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Friday
Jul052019

Shakespeare Saved My  Life

Opening Laura Bates Shakespeare Saved my Life resulted in setting aside my mystery novel and sacrificing hours of sleep, an unexpected happening. 

Dr. Bates, an English professor at the University of Indiana recounts her experience of teaching Shakespearian plays to prisoners in a “supermax” penitentiary in Indiana.  Approval for her project required a huge effort to overcome derision, dismissal, fear, and disbelief despite her excellent success in teaching college courses in other Indiana prisons.  She describes the metamorphosis of inmates enrolled in the program and the appalling conditions in which she met with a group of eight inmates.

They attended class enclosed in windowless segregated cells and knelt on the floor to see through the unlocked waist high openings in their cell doors while Dr. Bates sat on a chair in the corridor. They completed weekly assignments that challenged their abilities and their thought processes.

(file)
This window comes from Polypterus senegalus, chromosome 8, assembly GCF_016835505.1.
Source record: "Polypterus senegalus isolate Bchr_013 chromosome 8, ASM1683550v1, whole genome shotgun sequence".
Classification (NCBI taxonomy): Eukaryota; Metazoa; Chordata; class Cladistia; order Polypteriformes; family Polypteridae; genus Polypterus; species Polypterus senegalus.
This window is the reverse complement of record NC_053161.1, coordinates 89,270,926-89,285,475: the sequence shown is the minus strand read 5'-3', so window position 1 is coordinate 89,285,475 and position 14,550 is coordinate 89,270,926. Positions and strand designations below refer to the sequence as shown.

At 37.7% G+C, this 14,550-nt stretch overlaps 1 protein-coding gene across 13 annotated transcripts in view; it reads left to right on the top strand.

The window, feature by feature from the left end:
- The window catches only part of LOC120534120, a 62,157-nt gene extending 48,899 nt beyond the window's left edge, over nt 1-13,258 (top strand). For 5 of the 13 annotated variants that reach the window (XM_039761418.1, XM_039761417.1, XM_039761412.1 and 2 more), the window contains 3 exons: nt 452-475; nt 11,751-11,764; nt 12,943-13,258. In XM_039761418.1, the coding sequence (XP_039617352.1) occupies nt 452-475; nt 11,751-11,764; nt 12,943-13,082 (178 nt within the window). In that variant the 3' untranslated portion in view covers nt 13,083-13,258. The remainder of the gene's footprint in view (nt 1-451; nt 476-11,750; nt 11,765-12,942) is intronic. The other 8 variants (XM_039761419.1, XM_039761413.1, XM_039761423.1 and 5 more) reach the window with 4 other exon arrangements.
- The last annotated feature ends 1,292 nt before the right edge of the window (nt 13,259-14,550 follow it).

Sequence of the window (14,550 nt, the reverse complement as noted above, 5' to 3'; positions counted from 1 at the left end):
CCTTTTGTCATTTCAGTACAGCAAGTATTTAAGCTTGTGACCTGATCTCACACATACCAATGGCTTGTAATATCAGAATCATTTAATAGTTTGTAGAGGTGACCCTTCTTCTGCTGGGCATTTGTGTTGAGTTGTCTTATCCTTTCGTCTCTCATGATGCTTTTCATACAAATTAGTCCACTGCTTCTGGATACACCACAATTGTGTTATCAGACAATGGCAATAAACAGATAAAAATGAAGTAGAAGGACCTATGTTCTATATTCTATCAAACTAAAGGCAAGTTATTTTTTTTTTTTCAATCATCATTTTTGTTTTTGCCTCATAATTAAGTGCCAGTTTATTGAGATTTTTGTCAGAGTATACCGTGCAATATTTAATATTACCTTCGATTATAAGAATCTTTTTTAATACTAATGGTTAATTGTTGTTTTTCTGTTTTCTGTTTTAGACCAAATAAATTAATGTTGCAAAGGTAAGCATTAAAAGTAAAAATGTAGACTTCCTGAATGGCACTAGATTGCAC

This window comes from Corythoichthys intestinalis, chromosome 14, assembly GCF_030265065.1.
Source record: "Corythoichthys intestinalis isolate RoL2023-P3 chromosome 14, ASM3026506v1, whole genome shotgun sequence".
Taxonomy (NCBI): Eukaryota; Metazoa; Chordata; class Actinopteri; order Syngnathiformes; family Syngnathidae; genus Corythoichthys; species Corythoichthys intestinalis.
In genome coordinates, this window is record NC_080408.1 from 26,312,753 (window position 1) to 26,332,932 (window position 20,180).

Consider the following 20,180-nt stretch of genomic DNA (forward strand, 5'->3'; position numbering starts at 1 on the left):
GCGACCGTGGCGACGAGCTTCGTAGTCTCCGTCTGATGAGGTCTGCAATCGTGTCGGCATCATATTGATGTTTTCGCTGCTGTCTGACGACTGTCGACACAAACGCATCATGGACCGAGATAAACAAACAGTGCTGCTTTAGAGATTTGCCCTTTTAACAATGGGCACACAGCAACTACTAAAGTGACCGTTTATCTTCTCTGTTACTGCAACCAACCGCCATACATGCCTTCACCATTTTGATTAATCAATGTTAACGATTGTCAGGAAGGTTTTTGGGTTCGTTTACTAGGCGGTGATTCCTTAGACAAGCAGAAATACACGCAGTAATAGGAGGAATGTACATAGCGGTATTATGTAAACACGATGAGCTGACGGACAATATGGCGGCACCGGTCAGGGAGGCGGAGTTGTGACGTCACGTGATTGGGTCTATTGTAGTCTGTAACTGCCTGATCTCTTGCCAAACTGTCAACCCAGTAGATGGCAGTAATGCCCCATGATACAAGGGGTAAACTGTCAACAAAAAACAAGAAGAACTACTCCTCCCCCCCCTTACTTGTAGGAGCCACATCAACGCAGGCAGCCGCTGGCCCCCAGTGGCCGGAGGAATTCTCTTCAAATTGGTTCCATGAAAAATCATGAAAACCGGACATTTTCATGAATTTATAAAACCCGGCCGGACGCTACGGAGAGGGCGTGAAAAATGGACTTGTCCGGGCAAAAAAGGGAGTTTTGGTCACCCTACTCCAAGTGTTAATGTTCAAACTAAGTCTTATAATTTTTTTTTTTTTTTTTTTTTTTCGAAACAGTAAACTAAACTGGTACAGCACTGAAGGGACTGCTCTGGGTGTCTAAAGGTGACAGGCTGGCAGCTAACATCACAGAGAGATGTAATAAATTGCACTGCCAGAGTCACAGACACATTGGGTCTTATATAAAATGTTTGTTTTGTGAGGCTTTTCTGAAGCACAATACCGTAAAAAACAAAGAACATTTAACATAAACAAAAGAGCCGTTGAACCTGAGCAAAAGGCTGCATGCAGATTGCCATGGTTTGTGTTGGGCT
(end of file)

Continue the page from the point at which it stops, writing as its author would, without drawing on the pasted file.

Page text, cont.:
The following quote (p. 253) is from an account co-written by one of the convicts, an uneducated man who will spend the remainder of his life in jail because he, at age seventeen, committed murder. Studying   Shakespeare changed his life.

Richard the Second is our launching pad that brings convicts back to normalcy. Then we break the curse that they are defined by their deeds with Henry the Fourth.  After that we build in them the potential for greatness with Henry the Fifth. In Henry the Sixth, we teach them to keep that potential grounded in realistic options. And with Richard the Third, we show them that it is essential that they follow their intrinsic motivation. Richard the Third is the consequence of not being rewarded as one thinks he should be.  He is the consequence of extrinsic motivation.  We do not live in fantasy worlds, and adversity will always exist, especially when one has a history such as ours, but when we are intrinsically driven, as Henry the Eighth is, the adversities do not have breaking power!”

I found myself lamenting the quality of my education in Shakespearian plays and seriously contemplating the project of studying Shakespeare.

-Sr. Patricia McKeon, csj

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